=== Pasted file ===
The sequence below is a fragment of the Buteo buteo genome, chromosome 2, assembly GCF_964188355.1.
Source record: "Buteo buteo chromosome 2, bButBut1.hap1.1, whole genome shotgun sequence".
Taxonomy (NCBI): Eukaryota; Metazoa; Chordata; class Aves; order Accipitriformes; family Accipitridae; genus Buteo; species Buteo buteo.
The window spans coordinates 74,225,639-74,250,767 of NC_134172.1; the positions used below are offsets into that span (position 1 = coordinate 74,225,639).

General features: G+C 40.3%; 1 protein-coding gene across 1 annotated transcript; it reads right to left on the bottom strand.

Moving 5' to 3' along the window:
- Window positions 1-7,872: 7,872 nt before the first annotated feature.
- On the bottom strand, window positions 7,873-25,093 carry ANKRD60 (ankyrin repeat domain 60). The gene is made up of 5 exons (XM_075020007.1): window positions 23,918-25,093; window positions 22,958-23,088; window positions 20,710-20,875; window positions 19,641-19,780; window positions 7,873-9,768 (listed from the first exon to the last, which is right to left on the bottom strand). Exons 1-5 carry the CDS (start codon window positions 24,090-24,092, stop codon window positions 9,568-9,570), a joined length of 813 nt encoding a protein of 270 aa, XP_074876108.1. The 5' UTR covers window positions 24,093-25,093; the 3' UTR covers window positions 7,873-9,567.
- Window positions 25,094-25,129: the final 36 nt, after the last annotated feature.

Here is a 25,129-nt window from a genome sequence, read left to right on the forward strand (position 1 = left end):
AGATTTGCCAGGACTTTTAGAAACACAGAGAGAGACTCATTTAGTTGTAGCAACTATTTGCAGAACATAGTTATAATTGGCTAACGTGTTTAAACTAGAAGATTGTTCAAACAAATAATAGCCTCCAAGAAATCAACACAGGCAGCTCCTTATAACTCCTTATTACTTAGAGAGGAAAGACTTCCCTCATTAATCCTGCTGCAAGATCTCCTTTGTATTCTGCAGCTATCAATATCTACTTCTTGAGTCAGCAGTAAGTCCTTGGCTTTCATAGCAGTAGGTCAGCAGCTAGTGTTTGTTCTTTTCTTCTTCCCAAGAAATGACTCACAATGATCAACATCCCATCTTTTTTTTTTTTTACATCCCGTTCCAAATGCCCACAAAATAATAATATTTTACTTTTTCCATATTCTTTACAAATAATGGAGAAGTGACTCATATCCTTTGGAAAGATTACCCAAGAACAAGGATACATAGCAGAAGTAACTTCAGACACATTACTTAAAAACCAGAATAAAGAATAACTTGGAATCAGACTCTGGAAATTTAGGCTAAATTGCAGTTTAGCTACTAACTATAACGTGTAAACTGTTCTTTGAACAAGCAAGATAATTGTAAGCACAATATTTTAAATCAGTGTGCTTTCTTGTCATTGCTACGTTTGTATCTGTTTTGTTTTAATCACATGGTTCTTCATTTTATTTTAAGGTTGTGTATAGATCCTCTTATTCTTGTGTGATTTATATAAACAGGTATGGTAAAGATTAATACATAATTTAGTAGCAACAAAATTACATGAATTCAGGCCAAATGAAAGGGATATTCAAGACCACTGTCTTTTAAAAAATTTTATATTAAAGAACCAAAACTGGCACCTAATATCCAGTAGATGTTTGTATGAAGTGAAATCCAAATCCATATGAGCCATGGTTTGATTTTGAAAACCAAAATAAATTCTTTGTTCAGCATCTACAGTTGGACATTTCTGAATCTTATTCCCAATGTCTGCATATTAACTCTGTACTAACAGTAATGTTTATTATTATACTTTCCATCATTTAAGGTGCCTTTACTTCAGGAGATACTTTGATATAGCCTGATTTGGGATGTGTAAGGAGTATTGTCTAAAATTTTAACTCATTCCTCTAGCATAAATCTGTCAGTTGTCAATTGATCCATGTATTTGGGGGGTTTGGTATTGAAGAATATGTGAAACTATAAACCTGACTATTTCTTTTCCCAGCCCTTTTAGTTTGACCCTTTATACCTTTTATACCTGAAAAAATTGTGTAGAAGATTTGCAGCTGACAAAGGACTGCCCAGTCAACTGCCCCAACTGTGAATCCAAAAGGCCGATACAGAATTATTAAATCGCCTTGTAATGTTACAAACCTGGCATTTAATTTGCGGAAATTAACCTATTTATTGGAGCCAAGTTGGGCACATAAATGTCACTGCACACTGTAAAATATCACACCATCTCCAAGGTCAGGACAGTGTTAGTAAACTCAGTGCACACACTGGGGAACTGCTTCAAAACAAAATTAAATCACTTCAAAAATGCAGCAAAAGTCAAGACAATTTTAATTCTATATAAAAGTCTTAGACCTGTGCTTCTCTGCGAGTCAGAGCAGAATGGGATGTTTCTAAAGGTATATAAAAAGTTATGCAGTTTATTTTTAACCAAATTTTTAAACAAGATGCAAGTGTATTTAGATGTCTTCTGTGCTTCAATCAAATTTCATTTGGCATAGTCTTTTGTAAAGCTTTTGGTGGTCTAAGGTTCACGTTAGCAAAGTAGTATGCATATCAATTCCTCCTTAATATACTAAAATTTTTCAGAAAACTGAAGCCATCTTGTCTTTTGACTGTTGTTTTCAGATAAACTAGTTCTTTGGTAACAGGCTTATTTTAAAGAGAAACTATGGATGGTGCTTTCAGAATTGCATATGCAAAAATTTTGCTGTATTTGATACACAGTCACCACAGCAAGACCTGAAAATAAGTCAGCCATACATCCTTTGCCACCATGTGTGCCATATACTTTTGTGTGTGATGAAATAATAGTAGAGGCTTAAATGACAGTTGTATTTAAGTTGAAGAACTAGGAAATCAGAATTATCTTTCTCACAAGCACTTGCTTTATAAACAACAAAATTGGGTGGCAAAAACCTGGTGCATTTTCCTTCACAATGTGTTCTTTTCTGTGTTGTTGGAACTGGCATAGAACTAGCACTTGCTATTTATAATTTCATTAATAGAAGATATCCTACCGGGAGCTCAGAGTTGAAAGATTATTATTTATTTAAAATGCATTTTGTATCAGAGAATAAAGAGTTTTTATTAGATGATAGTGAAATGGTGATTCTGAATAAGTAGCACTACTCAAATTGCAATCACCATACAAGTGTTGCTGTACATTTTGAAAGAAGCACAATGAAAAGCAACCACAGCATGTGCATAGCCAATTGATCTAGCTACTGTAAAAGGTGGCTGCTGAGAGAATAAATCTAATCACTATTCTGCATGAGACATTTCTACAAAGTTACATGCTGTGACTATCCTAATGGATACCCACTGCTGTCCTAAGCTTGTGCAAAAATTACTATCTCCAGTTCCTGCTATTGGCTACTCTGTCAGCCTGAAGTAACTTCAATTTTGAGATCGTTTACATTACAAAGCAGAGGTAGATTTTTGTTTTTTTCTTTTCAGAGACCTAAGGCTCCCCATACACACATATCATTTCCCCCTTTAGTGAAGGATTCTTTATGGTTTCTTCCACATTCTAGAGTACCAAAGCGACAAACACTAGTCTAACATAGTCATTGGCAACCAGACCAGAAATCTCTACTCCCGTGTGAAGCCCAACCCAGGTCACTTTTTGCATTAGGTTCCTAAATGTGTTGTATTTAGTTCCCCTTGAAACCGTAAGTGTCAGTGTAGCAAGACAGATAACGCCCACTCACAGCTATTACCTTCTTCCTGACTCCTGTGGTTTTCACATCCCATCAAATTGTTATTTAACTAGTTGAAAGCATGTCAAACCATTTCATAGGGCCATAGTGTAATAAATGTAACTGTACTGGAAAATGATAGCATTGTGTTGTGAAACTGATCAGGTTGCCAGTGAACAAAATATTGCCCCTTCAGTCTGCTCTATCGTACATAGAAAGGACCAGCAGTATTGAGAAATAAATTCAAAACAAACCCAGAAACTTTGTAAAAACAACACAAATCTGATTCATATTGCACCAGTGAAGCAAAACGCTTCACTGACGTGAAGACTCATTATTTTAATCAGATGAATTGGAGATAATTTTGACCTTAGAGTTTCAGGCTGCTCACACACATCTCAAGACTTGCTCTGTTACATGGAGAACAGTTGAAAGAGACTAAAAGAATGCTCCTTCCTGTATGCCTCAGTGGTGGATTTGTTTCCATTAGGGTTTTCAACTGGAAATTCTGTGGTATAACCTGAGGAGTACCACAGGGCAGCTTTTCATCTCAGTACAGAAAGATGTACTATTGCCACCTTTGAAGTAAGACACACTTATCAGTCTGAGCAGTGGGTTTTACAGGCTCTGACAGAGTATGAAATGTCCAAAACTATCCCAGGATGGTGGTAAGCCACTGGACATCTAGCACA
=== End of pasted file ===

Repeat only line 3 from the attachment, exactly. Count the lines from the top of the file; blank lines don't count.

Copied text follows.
Taxonomy (NCBI): Eukaryota; Metazoa; Chordata; class Aves; order Accipitriformes; family Accipitridae; genus Buteo; species Buteo buteo.